Dark antibacterial activity of rose Bengal

Faina Nakonechny, Margarita Barel, Arad David, Simor Koretz, Boris Litvak, Elena Ragozin, Ariel Etinger, Oz Livne, Yosef Pinhasi, Gary Gellerman, Marina Nisnevitch

Research output: Contribution to journalArticlepeer-review

24 Scopus citations

Abstract

The global spread of bacterial resistance to antibiotics promotes a search for alternative approaches to eradication of pathogenic bacteria. One alternative is using photosensitizers for inhibition of Gram-positive and Gram-negative bacteria under illumination. Due to low penetration of visible light into tissues, applications of photosensitizers are currently limited to treatment of superficial local infections. Excitation of photosensitizers in the dark can be applied to overcome this problem. In the present work, dark antibacterial activity of the photosensitizer Rose Bengal alone and in combination with antibiotics was studied. The minimum inhibitory concentrations (MIC) value of Rose Bengal against S. aureus dropped in the presence of sub-MIC concentrations of ciprofloxacin, levofloxacin, methicillin, and gentamicin. Free Rose Bengal at sub-MIC concentrations can be excited in the dark by ultrasound at 38 kHz. Rose Bengal immobilized onto silicon showed good antibacterial activity in the dark under ultrasonic activation, probably because of Rose Bengal leaching from the polymer during the treatment. Exposure of bacteria to Rose Bengal in the dark under irradiation by electromagnetic radio frequency waves in the 9 to 12 GHz range caused a decrease in the bacterial concentration, presumably due to resonant absorption of electromagnetic energy, its transformation into heat and subsequent excitation of Rose Bengal.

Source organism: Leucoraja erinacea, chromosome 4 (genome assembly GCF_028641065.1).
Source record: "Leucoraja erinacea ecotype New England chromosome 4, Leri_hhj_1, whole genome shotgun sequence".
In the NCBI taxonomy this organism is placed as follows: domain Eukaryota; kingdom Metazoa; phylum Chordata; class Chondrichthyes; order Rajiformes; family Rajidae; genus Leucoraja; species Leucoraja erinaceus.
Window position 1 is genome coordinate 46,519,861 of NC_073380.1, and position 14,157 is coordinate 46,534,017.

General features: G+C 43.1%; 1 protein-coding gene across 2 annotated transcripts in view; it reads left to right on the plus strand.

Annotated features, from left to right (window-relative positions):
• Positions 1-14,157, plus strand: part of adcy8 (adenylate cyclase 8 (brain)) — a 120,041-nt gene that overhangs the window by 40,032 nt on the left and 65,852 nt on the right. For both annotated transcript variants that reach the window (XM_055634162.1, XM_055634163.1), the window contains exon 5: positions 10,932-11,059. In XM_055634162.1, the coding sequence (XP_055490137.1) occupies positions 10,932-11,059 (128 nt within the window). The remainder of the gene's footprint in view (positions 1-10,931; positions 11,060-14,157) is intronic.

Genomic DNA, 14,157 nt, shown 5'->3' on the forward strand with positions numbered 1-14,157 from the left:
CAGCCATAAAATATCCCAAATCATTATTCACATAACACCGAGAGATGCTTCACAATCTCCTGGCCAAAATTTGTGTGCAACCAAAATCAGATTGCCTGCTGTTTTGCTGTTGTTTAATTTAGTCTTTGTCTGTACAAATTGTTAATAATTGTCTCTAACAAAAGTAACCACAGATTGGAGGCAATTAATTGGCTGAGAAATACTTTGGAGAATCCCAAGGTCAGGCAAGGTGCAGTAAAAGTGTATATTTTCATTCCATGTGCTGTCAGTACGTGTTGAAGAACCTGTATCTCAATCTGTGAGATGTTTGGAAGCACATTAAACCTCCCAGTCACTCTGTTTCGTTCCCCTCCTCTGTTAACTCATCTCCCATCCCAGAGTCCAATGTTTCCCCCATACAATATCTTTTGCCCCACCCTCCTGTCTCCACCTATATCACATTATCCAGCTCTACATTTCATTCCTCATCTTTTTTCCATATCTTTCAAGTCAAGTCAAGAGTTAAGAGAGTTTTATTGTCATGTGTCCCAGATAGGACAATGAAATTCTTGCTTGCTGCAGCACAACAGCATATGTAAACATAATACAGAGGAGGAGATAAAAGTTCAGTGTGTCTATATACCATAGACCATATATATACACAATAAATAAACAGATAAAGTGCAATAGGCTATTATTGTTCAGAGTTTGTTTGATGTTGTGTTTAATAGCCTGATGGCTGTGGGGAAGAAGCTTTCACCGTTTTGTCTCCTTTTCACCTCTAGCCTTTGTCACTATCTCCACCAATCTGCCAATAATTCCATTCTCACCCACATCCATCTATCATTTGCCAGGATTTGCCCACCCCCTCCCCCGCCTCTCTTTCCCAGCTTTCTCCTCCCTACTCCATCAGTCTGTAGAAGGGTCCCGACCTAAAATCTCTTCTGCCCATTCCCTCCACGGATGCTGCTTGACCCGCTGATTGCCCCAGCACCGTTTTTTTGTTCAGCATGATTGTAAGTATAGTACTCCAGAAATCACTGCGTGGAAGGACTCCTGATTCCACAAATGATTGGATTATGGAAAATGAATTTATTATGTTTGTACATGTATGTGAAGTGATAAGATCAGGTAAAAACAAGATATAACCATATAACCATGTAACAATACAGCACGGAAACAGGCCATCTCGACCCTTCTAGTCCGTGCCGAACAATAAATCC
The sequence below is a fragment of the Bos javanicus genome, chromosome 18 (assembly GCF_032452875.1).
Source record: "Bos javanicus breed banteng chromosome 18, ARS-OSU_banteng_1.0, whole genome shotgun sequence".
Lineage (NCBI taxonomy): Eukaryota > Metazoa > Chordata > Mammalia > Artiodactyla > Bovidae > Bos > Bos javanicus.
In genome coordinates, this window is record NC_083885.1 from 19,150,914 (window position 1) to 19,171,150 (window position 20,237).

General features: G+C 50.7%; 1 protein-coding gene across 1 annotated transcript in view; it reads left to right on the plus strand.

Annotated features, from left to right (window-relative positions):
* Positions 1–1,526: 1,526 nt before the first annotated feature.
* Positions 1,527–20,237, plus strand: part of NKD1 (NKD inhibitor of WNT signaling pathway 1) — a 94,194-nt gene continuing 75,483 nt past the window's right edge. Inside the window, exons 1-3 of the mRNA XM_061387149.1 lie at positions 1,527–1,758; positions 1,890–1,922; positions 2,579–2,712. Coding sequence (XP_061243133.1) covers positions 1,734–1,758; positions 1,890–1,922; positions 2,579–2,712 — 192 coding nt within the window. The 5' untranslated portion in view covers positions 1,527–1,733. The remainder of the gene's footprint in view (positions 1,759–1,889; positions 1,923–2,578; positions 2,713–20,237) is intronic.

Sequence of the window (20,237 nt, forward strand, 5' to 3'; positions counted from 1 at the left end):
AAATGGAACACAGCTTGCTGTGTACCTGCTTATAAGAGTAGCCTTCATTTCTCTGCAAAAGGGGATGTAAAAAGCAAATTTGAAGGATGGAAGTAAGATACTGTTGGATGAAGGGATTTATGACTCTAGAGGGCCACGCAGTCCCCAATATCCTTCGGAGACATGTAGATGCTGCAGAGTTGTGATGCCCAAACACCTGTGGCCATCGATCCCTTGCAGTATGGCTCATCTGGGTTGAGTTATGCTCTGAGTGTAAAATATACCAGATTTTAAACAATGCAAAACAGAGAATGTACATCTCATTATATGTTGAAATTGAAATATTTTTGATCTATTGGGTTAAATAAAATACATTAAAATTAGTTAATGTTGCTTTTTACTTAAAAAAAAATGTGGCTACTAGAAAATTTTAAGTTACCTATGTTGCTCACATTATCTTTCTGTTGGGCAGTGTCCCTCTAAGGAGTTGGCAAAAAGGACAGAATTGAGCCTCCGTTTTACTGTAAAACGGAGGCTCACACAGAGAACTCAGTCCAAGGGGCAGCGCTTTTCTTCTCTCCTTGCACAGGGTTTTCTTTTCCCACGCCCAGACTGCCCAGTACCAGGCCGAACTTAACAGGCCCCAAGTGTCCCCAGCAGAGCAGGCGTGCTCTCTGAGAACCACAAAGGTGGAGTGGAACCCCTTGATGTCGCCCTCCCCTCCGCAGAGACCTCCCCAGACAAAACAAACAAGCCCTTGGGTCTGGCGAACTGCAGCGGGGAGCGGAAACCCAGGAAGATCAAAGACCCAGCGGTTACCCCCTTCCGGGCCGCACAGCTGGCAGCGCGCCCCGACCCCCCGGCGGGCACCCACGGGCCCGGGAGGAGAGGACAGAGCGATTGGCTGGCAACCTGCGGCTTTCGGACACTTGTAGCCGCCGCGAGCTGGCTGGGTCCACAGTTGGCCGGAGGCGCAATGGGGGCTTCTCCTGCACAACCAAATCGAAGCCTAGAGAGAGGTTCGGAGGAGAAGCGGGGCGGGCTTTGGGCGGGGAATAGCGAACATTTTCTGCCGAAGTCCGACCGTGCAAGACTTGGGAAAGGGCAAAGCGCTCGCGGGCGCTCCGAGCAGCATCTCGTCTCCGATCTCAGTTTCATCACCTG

Original languageEnglish
Article number3196
JournalInternational Journal of Molecular Sciences
Volume20
Issue number13
DOIs
StatePublished - 1 Jul 2019

Keywords

  • Immobilization
  • Radio wave activation
  • Rose Bengal
  • S. aureus
  • Silicon
  • Ultrasonic excitation

Fingerprint

Dive into the research topics of 'Dark antibacterial activity of rose Bengal'. Together they form a unique fingerprint.

Cite this